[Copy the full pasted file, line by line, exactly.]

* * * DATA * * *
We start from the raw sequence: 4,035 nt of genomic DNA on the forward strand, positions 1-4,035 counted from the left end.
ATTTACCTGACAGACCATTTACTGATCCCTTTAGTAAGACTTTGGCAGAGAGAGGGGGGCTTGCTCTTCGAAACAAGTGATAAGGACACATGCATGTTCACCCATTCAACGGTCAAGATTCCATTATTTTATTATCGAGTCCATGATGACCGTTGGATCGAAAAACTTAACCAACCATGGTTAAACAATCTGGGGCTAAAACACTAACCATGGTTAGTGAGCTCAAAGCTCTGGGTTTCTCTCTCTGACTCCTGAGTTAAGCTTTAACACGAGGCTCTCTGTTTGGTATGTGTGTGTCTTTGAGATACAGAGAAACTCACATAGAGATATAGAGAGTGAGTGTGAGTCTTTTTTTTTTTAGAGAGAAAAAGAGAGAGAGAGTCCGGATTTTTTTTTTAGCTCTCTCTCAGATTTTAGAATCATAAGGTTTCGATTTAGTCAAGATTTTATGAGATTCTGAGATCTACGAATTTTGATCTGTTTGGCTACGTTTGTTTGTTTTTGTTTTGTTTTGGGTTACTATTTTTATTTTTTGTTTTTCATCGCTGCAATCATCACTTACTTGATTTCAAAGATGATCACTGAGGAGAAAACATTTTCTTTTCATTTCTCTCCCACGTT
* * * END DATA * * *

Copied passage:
We start from the raw sequence: 4,035 nt of genomic DNA on the forward strand, positions 1-4,035 counted from the left end.
ATTTACCTGACAGACCATTTACTGATCCCTTTAGTAAGACTTTGGCAGAGAGAGGGGGGCTTGCTCTTCGAAACAAGTGATAAGGACACATGCATGTTCACCCATTCAACGGTCAAGATTCCATTATTTTATTATCGAGTCCATGATGACCGTTGGATCGAAAAACTTAACCAACCATGGTTAAACAATCTGGGGCTAAAACACTAACCATGGTTAGTGAGCTCAAAGCTCTGGGTTTCTCTCTCTGACTCCTGAGTTAAGCTTTAACACGAGGCTCTCTGTTTGGTATGTGTGTGTCTTTGAGATACAGAGAAACTCACATAGAGATATAGAGAGTGAGTGTGAGTCTTTTTTTTTTTAGAGAGAAAAAGAGAGAGAGAGTCCGGATTTTTTTTTTAGCTCTCTCTCAGATTTTAGAATCATAAGGTTTCGATTTAGTCAAGATTTTATGAGATTCTGAGATCTACGAATTTTGATCTGTTTGGCTACGTTTGTTTGTTTTTGTTTTGTTTTGGGTTACTATTTTTATTTTTTGTTTTTCATCGCTGCAATCATCACTTACTTGATTTCAAAGATGATCACTGAGGAGAAAACATTTTCTTTTCATTTCTCTCCCACGTT